Nekti uses blockchain for digital identity (Image source Pixabay/geralt)
Nekti uses blockchain for digital identity

A digital identity service that makes blockchains safe for a broad range of business and personal use cases and meets national and international legal standards? Sounds too good to be true? Netki now offers a service to:

  • automate onboarding and validation of new customers
  • share of digital identities
  • close the compliance gap which limits innovation and adoption.

 

Justin Newton, Netki's founder and CEO (Image source Linkedin)
Justin Newton, Netki’s founder and CEO

Blockchain is a game-changing technology that promises to re-define the financial system — but it won’t get there if we can’t address global legal and compliance requirements,” said Justin Newton, Netki’s founder and CEO. “Digital identity is a fundamental requirement for compliant blockchains. We’re excited to do our part by delivering a production-ready service that makes blockchain safe for mainstream adoption — and makes identity as easy to manage as PayPal.

“Netki’s Digital Identity product provides an efficient and easy onboarding process for our financial services clients,” said Robert Allen, co-founder of PwC’s digital asset services. “It enables them to meet Know Your Customer requirements for new customers, as well as share that identity with counterparties in support of their Anti Money Laundering program when using public or private blockchains. Solving the compliance issue was the key component to enable our clients to go from lab to production.”

Blockchains and digital IDs

The Netki Digital ID works across both private and public blockchains. It can be embedded into a variety of finance, healthcare, and business applications. Its designed aims to reduce the risk associated with blockchain transactions while supporting compliance needs for financial institutions, money service businesses and medical record systems. It enables:

  • capture of an individual’s documents and biometrics via their smartphone
  • use of multiple levels of automated and manual verification — including database checks, machine learning and biometric analysis
  • a broad range of Know Your Customer (KYC), Anti-Money Laundering (AML) and customer privacy measures.

 

Once a Digital ID is created and validated, it can be easily shared via digital identity certificates that are legally valid in the U.S. and other jurisdictions. This addresses various regulatory requirements, including the U.S. Department of Treasury’s Travel Rule. This states that all four participants in a transaction (sender, receiver and each of their financial partners) must disclose validated identities before exchanging $3,000 U.S. or more.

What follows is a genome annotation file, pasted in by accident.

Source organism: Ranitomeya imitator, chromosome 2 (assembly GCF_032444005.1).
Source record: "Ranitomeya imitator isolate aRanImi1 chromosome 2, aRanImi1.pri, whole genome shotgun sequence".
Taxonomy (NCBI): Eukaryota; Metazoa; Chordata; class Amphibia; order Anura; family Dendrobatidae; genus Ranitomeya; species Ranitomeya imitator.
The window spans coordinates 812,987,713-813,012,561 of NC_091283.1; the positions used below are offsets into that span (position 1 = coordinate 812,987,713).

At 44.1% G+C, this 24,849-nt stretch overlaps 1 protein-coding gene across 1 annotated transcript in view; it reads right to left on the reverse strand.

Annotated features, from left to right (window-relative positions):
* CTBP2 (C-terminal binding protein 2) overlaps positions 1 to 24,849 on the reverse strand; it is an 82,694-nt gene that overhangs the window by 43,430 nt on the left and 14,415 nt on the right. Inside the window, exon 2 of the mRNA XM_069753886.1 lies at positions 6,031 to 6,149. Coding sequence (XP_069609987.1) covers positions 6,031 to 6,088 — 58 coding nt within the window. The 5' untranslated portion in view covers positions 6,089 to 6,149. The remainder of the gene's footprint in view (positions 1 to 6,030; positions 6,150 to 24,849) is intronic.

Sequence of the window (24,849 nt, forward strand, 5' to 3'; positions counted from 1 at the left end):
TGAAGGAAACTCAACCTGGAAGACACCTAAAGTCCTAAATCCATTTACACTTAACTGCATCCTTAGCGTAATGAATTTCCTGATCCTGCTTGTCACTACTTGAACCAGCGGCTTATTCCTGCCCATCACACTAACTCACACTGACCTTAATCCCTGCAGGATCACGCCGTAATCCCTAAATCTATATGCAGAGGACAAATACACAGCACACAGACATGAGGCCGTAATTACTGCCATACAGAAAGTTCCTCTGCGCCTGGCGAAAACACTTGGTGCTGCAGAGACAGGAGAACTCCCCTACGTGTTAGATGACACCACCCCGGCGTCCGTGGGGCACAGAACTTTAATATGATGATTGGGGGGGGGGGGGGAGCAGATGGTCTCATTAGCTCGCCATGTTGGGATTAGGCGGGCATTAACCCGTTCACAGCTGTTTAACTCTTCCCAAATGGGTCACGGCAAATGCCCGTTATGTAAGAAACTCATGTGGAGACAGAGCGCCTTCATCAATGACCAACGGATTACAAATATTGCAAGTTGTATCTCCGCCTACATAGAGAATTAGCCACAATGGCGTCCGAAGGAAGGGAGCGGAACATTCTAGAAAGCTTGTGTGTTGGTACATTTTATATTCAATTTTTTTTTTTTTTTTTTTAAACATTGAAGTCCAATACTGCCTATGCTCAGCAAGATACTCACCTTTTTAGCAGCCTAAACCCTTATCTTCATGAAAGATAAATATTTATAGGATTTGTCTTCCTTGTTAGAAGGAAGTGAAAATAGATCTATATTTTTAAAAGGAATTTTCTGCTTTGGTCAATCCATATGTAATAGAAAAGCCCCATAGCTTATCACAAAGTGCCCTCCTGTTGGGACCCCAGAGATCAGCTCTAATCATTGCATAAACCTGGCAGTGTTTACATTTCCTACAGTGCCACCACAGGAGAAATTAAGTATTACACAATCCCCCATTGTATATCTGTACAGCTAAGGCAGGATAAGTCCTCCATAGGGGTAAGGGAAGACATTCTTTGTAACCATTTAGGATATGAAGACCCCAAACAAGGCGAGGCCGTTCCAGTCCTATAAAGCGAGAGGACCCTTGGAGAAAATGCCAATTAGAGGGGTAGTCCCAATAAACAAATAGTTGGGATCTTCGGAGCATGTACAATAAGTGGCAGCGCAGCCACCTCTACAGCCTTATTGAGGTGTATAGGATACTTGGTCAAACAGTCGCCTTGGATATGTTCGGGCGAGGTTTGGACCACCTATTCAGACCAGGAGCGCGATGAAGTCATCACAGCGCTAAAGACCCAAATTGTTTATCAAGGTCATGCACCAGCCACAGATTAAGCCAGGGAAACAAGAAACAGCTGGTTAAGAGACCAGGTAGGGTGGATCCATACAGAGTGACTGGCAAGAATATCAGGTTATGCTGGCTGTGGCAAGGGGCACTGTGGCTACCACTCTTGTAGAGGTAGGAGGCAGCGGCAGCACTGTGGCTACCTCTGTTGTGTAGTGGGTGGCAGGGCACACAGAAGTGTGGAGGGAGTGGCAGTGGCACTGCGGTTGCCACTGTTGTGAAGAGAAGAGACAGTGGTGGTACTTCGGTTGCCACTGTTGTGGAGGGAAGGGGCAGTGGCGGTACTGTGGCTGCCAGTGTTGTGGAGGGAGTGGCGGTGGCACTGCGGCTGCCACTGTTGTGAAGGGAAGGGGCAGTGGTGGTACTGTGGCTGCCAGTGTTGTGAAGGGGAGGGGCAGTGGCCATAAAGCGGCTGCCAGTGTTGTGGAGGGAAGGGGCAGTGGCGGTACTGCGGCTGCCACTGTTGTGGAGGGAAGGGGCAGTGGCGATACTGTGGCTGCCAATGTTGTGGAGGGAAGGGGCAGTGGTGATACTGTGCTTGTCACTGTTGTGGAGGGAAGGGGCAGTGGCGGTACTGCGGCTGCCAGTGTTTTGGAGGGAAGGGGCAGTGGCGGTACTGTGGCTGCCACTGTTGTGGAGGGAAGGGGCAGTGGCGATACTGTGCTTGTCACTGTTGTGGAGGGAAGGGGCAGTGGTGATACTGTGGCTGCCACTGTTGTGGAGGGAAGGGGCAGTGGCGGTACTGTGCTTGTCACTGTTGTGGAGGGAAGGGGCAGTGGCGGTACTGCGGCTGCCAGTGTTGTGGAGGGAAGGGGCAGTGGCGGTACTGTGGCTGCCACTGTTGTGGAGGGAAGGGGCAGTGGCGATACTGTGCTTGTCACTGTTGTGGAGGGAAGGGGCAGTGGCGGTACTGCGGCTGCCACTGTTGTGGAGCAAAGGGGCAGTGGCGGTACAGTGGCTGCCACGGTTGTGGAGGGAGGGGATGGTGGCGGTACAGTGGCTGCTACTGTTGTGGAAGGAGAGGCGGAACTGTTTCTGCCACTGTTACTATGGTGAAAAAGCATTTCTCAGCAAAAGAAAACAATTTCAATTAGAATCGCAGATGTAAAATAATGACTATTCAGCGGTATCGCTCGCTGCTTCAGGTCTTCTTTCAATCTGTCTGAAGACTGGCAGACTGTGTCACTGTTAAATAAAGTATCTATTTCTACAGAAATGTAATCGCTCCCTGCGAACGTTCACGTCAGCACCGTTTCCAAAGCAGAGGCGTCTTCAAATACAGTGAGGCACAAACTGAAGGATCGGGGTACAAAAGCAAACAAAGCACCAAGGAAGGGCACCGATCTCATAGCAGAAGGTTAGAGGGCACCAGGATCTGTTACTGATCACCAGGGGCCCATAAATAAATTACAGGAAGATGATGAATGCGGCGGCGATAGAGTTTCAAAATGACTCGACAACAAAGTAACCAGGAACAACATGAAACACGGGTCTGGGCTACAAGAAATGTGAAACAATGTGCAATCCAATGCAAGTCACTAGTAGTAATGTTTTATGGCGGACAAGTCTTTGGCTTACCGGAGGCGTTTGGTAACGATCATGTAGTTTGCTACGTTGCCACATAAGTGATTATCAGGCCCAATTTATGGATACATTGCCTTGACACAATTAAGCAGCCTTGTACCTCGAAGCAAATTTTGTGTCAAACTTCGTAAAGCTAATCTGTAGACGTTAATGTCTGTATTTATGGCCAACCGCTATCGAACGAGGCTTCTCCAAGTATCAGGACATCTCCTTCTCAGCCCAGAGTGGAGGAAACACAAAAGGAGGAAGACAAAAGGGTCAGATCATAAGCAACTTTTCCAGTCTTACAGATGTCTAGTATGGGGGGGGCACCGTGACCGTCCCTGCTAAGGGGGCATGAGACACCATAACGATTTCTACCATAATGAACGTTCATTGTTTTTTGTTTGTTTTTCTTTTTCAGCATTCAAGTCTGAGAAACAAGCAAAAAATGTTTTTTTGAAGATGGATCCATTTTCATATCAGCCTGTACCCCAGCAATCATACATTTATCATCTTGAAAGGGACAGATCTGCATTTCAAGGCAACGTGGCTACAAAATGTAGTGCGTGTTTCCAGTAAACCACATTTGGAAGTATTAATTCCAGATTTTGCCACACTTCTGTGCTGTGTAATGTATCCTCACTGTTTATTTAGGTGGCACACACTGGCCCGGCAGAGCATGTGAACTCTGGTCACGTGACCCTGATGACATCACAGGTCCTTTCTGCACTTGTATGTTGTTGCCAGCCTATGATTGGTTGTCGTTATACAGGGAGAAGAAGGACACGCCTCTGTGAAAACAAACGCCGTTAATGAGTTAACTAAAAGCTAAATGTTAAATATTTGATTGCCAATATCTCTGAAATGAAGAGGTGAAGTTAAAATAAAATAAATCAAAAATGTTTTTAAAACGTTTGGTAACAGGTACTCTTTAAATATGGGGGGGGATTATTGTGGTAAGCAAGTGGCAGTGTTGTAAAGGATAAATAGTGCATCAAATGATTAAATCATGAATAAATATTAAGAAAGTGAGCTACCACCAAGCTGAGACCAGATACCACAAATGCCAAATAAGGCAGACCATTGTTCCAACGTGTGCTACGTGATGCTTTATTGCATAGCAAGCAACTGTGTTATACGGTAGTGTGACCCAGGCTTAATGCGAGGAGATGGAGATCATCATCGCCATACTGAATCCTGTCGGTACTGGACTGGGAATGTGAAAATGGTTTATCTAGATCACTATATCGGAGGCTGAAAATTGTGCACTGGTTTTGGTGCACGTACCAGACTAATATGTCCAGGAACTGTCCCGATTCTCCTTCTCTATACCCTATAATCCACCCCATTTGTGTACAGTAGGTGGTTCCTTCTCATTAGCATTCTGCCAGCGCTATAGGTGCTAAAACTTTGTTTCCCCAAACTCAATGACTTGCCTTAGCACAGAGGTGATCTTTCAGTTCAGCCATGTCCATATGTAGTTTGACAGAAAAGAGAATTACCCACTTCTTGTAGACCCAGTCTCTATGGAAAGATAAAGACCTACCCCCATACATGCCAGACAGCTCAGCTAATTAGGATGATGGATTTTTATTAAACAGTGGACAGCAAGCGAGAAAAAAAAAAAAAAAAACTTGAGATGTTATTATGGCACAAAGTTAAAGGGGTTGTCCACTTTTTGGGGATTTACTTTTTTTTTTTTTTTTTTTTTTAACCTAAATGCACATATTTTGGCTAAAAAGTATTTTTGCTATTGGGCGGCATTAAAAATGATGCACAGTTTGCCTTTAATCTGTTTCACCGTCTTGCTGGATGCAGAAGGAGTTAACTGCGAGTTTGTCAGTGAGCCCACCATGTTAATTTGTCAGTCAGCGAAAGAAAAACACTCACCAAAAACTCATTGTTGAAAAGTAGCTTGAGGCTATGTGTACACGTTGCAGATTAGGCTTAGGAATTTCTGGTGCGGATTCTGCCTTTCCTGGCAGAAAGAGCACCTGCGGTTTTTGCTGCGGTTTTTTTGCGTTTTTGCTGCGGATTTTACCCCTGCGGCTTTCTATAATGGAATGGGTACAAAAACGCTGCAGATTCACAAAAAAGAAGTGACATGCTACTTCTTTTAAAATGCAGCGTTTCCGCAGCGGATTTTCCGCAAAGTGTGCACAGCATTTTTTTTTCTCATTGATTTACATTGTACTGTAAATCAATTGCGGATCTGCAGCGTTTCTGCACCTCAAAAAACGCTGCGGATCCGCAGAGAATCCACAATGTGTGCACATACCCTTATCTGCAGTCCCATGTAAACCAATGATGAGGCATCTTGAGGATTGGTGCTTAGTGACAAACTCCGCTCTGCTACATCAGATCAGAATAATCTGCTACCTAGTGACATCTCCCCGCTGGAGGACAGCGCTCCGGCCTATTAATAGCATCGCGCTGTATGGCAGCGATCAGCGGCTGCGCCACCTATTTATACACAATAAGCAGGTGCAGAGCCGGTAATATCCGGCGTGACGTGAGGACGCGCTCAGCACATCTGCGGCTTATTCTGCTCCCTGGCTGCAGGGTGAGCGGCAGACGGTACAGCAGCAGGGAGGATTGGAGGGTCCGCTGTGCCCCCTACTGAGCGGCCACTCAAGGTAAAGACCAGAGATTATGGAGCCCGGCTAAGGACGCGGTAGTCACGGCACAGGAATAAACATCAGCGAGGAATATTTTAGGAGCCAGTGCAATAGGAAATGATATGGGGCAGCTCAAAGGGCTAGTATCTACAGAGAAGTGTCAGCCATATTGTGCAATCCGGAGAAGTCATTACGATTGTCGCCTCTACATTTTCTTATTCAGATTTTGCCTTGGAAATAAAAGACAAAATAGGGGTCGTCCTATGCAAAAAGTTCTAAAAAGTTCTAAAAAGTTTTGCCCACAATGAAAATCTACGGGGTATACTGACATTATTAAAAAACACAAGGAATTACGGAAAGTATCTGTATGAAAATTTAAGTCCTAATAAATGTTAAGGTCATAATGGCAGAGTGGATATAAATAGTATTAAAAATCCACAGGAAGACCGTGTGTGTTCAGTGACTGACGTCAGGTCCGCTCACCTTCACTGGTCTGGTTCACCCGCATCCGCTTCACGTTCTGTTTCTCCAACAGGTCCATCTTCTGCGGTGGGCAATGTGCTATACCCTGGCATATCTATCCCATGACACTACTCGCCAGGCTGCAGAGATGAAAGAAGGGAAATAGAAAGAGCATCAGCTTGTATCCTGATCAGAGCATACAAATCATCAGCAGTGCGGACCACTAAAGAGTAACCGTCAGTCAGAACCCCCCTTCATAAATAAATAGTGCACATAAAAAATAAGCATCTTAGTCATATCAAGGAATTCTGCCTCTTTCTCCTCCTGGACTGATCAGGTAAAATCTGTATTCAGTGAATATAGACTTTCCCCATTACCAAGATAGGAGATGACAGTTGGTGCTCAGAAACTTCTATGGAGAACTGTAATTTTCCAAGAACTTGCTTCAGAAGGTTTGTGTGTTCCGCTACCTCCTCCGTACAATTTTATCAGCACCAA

Innovating for digital IDs

To enable identity sharing, Netki says it has developed key innovations which bridge traditional regulations and the open, permissionless networks made possible via blockchain technology. These innovations include:

  • a new peer-to-peer payment protocol (BIP75) that allows senders, receivers and their financial partners to exchange all four identities via a private encrypted channel. (BIP75 was co-authored by Netki and is publicly available as an open source protocol. Early blockchains used a one-way payment protocol (BIP70) that is only available for institutions, not individuals.)
  • a new digital identity certificate that uses an existing standard recognized by governments worldwide as legally validated identity. It can also store additional data to meet custom validation requirements for other countries or more complex transactions.

What does it mean?

The proof of broad concepts, especially those which embrace digital ID verification acceptable to governments and regulators, is practice. It is a chicken and egg situation.

In this context, Netki has its first customer deployment with Bitt, a Caribbean fintech company. This offers a mobile wallet and low-fee service for sending and receiving money globally. Users process transactions from their mobile device and send payments for goods or services locally from Caribbean island to island, over the internet, or direct to anywhere around the world.

As important are credible partners. Netki participates with IBM’s ecosystem around the Hyperledger Project and with PwC Australia in its Vulcan Project. These are credible partnerships but broader adoption will be needed to become appealing to large institutions and enterprises.
That said, from a C2B perspective, it would delight to be able to use one government-issued digital ID across a global arena.

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Charles Brett is a business/technology analyst consultant. His specialist areas include enterprise software, blockchain and enterprise mobility tech (including metering). Specific industry sectors of interest and experience include finance (especially systems supporting wholesale finance), telecommunications and energy. Charles has spoken at multiple industry conferences, has written for numerous publications (including the London Times and the Financial Times). He was the General Chair of the bi-annual High Performance Systems Workshop, 2005. In addition he is an author and novelist. His Technology books include: Making the Most of Mobility Vol I (eBook, 2012); Explaining iTunes, iPhones and iPads for Windows Users (eBook, 2011); 5 Axes of Business Application Integration (2004). His published novels, in the Corruption Series, include: The HolyPhone Confessional Crisis, Corruption’s Price: A Spanish Deceit and Virginity Despoiled. The fourth in The Corruption Series - Resurrection - has is now available. Charles has a B.A. and M.A in Modern History from the University of Oxford. He has lived or worked in Italy, Abu Dhabi, South Africa, California and New York, Spain, Israel, Estonia and Cyprus.

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